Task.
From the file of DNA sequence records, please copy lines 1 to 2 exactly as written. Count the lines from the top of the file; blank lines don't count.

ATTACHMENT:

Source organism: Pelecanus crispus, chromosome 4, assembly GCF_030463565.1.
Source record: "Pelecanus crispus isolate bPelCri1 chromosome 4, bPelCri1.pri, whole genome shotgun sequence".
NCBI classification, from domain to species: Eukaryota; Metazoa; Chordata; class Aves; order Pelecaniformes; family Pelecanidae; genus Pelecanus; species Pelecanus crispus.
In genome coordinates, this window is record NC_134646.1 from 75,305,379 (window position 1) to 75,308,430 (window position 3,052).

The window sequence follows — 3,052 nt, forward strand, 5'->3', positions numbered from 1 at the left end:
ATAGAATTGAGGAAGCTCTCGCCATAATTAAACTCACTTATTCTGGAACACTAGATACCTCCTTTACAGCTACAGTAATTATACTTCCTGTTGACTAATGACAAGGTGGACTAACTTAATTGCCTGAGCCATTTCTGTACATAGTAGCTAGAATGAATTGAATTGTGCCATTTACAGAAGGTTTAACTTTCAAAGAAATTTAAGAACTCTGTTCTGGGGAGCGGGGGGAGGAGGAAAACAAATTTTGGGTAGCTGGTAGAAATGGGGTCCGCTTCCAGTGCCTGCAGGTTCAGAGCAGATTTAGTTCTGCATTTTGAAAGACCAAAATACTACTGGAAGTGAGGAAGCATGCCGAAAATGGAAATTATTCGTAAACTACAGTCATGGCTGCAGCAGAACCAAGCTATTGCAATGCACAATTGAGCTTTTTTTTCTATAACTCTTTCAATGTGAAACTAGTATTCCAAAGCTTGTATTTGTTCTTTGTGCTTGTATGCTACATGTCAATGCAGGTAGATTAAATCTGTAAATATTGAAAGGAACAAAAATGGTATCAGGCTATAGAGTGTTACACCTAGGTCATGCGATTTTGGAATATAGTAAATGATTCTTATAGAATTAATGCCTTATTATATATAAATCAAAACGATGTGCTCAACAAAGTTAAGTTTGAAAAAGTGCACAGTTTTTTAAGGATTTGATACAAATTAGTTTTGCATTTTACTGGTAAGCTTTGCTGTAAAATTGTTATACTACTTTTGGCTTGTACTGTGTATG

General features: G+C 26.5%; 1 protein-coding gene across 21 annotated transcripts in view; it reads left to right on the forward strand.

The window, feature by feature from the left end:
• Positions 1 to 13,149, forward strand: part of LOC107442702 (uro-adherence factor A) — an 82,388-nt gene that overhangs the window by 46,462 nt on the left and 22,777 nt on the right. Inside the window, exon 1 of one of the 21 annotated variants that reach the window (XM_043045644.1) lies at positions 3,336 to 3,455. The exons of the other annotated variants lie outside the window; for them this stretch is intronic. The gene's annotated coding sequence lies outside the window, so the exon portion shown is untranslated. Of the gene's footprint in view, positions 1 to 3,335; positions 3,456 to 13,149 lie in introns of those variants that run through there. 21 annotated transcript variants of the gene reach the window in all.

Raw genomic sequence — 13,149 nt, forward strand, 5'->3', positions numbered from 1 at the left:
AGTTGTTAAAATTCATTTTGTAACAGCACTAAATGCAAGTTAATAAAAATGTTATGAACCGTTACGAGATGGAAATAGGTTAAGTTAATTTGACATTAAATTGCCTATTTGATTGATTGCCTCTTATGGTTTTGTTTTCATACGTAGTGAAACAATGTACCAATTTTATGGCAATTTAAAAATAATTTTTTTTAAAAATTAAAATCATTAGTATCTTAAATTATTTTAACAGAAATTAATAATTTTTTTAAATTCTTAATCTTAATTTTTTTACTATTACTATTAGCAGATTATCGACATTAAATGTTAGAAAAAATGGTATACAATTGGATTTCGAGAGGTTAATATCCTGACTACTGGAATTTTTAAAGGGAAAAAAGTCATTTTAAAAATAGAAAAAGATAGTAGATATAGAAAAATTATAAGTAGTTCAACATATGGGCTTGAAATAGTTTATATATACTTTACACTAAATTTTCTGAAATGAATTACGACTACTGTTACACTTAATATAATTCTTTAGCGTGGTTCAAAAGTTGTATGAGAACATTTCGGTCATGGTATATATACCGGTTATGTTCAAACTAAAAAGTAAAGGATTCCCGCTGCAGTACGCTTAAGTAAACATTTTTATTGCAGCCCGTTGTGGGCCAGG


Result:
Source organism: Pelecanus crispus, chromosome 4, assembly GCF_030463565.1.
Source record: "Pelecanus crispus isolate bPelCri1 chromosome 4, bPelCri1.pri, whole genome shotgun sequence".